Growing up, I thought Cullman was super lame. Nothing to do, no shopping mall, no activities for kids my age – all we had was our 3-movie theater and a bowling alley. Some hung out at the old train depot, some in the high school parking lot, and some chose to “cruise” up and down US 31 on weekends. You would see at least 10 people you knew in the Dairy Queen after church on Sunday nights, or at Denny’s on a Friday after the football game. There wasn’t really anything open past 9:00 (until the Wal Mart super center was built at least). Even though we were bored, we lived in a town with no heavy crime and no heavy drugs or alcohol abuse. We could feel safe leaving our front doors unlocked, and having your kids ride up and down the street on their bikes to a neighbors house without fear of them getting kidnapped. It was a great place to raise a family, and I’m so glad looking back that it’s where my parents decided to raise the Malone brood.
Cullman, being the small town that it was, never got much attention, especially national attention. In the past few years, you may have noticed Cullman in the movie Bruno (where he goes “camping” with some good ole boys), or on youtube for a famous “commercial” spoof that has 2.5 million hits (watch it here, it’s actually pretty funny). It was never on CNN’s breaking news, never trending on Twitter, and videos of Cullman were never shown on news channels around the globe.
On April 27, 2011, that all changed.
Around 3pm, I logged on to twitter (you can follow my random boring tweets at @marymm if you so desire.) An old friend of mine tweeted “Tornado emergency for Cullman. Officially freaking out.” I logged onto James Spann’s TV station on Ustream and watched the Cullman skycam live, which showed a monster tornado ripping through downtown. I watched this thing literally destroy my city, sitting helplessly in my office chair 650 miles away.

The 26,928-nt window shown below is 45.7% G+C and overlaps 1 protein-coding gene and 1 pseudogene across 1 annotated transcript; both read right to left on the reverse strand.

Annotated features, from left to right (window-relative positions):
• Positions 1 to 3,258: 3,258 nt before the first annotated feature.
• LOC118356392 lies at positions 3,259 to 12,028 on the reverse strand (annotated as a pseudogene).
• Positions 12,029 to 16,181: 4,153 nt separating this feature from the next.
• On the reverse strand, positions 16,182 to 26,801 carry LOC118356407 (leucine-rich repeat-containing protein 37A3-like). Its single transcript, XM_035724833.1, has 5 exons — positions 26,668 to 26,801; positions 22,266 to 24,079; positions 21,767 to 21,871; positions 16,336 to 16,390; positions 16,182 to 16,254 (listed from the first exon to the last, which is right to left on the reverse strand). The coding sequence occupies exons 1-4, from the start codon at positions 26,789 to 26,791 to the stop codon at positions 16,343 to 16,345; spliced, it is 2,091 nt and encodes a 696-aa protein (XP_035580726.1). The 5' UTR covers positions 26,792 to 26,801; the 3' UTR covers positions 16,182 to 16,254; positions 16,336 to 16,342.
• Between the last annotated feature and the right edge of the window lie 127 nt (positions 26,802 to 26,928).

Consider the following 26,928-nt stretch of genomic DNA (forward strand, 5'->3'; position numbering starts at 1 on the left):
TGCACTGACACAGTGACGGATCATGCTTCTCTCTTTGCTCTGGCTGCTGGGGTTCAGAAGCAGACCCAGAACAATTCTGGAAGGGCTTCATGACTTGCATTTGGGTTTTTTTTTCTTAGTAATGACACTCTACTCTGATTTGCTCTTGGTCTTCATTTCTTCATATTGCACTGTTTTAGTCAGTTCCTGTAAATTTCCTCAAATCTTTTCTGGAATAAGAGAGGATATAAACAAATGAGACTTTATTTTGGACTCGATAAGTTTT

*Side note*…. in the words of one of my best friends Kate: “
I took a video of my computer screen as it was happening...if you turn the volume way up, you can hear James Spann as he describes the tornado hitting the courthouse and First Baptist Church.
What is being reported as of late is 3 tornadoes tore through downtown Cullman. Literally from one end to the other.
The Cullman regional hospital got hit. The Courthouse basement doors where people took shelter were split from the hinges as the roof was being torn off. The First Baptist Church’s steeple was pulled apart and the back of the building ripped open. My home church, First United Methodist, looks like a haunted house with the windows blown out and the roof gone. A popular local café, the Busy Bee, had its roof cave in, reportedly trapping people inside. Everything within blocks of these structures had all their windows blown out too, and some of the old, historic buildings downtown just crumbled to the ground like a pile of bricks.
Before you know it, CNN is reporting Cullman’s tornadic activity on their breaking news feed. Cullman was the 5th highest trending topic on Twitter. As I watched the local Tampa Bay news last night, videos of MY hometown were being shown. Terrifying videos and photos start to surface on social media outlets of the monster tornado and all it’s damage.